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The IT job market is getting more crowded by the day. There are plenty of opportunities, that’s for sure. But, how do you land a good opportunity when most of them require applicants with experience? The companies who are ready to accept candidates with zero experience are usually not the most reliable ones.

It’s a tough situation. To get experience, you need a job. To get a job, you need experience.

It’s a paradox, but it’s okay. Everyone else started their career this way. You just need to relax and learn some tricks that will help you get your first job in computer science. A great first job in computer science, that is.

We’ll give you the tips. You’ll do the rest!  

1. Networking Is Everything

Who you know matters. Fortunately, in the Information Age, it’s easy to know more people. You just need to get connected… the right way.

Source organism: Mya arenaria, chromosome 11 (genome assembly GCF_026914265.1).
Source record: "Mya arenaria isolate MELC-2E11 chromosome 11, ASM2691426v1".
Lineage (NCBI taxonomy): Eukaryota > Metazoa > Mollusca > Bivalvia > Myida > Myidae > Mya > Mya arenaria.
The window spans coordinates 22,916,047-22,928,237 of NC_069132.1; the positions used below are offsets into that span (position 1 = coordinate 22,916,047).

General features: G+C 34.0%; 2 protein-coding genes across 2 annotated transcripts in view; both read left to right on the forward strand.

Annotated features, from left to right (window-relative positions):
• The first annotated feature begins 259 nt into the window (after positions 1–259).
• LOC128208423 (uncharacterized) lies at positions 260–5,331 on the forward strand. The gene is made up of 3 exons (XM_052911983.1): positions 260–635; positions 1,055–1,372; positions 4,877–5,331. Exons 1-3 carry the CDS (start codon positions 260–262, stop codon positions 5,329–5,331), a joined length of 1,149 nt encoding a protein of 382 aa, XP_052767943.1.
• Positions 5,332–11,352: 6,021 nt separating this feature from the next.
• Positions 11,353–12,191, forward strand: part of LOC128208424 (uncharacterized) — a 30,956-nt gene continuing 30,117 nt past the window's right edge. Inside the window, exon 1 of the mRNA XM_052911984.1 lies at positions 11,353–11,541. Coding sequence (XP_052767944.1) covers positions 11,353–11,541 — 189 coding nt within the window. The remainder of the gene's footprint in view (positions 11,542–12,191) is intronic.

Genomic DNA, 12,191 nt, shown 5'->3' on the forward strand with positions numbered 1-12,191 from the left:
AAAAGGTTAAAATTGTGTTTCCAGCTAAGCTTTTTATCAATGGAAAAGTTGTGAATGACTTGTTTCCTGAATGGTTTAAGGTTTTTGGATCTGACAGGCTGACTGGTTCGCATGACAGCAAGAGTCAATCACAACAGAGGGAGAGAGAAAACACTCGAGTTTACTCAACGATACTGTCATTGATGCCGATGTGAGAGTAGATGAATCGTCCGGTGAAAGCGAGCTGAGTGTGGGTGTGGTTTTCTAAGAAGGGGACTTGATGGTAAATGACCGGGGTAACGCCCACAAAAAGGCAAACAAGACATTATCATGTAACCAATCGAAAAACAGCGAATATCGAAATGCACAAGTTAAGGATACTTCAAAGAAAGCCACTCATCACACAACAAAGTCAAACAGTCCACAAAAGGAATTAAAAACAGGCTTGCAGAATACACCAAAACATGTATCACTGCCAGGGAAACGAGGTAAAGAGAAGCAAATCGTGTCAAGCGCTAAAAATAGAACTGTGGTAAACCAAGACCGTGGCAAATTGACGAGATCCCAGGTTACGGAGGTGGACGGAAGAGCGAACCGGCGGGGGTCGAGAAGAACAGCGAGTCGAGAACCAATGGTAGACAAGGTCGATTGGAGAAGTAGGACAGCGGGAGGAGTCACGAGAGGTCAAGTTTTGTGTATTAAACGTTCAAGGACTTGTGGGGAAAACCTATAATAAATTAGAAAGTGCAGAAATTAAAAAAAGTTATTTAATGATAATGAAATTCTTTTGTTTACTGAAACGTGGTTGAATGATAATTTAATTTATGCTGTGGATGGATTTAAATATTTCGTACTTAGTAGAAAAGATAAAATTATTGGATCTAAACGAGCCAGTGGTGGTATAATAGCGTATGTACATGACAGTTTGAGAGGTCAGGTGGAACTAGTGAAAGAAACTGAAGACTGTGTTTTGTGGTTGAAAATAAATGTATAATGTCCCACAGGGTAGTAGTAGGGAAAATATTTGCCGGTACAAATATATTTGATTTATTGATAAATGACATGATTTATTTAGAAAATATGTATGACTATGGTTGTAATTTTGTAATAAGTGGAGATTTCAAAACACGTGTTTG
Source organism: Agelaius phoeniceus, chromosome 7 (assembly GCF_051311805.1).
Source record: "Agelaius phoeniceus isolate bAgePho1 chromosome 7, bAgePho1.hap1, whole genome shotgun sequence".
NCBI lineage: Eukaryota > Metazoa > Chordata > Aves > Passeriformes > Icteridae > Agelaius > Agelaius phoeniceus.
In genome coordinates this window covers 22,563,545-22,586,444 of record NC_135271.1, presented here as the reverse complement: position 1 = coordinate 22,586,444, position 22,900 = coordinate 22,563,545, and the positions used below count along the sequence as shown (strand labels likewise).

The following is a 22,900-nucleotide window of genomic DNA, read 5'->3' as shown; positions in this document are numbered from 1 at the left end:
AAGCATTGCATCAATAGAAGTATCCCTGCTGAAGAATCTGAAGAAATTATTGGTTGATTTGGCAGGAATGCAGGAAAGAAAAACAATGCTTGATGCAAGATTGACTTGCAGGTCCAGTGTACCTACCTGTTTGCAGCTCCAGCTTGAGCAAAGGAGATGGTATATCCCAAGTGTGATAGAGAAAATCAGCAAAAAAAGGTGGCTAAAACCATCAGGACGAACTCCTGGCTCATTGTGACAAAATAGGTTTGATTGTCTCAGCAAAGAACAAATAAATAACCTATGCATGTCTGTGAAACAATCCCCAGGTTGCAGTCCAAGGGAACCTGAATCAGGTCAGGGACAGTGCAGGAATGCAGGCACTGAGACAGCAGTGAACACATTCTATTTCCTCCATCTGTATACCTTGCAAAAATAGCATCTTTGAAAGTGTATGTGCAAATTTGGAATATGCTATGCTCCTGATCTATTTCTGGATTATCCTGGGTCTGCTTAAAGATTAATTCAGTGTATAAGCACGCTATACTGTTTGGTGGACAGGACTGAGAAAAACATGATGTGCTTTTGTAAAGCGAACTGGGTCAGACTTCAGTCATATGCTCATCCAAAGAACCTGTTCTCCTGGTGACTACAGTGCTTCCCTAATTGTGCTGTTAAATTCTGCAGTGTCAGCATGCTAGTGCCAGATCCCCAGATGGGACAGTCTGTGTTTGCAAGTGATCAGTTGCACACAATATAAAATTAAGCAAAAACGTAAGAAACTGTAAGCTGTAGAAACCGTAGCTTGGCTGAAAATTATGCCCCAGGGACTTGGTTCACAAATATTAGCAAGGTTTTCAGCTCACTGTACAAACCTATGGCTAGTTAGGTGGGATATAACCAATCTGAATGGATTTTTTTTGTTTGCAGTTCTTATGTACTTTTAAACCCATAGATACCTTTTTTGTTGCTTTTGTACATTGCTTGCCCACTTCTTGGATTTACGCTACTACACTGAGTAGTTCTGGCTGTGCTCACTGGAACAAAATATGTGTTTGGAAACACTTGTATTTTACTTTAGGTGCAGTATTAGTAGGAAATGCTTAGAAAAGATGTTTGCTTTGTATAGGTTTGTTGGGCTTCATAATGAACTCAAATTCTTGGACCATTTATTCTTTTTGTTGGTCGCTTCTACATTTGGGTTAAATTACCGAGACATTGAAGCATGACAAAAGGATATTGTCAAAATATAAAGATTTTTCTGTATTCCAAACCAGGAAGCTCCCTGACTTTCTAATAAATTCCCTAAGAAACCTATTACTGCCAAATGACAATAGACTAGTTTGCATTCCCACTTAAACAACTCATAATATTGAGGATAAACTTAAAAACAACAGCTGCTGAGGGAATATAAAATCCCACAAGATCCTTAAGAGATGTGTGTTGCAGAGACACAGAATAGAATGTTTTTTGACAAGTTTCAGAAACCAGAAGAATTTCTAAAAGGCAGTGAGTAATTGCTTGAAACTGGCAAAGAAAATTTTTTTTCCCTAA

In computer science, networking means connecting two or more computers for sharing information in various forms. On the job marketing, networking is a process of meeting relevant people and cultivating relationships with them. Who are those relevant people? Anyone working in the industry of your interest falls in that category.

How Do Those Connections Happen?

  • One word: LinkedIn! It makes networking easier than ever. Create a killer profile that shows your professionalism and creativity in the best light.

Don’t limit yourself to general groups aimed at IT. If, for example, you’re great in open-source development and you want a job related to it, search for a group specifically aimed at open-source development.

Once you join the right groups, start getting into discussions. Don’t be afraid to send invitations; that’s what LinkedIn is all about. 

  • Introduce yourself. Your activity on LinkedIn should involve more than collecting connections. What will you do with them? When you connect with someone, it’s only fair to send an introduction. In the worst-case scenario, you’ll be ignored. However, you might also get a personal response and use that connection to get a job.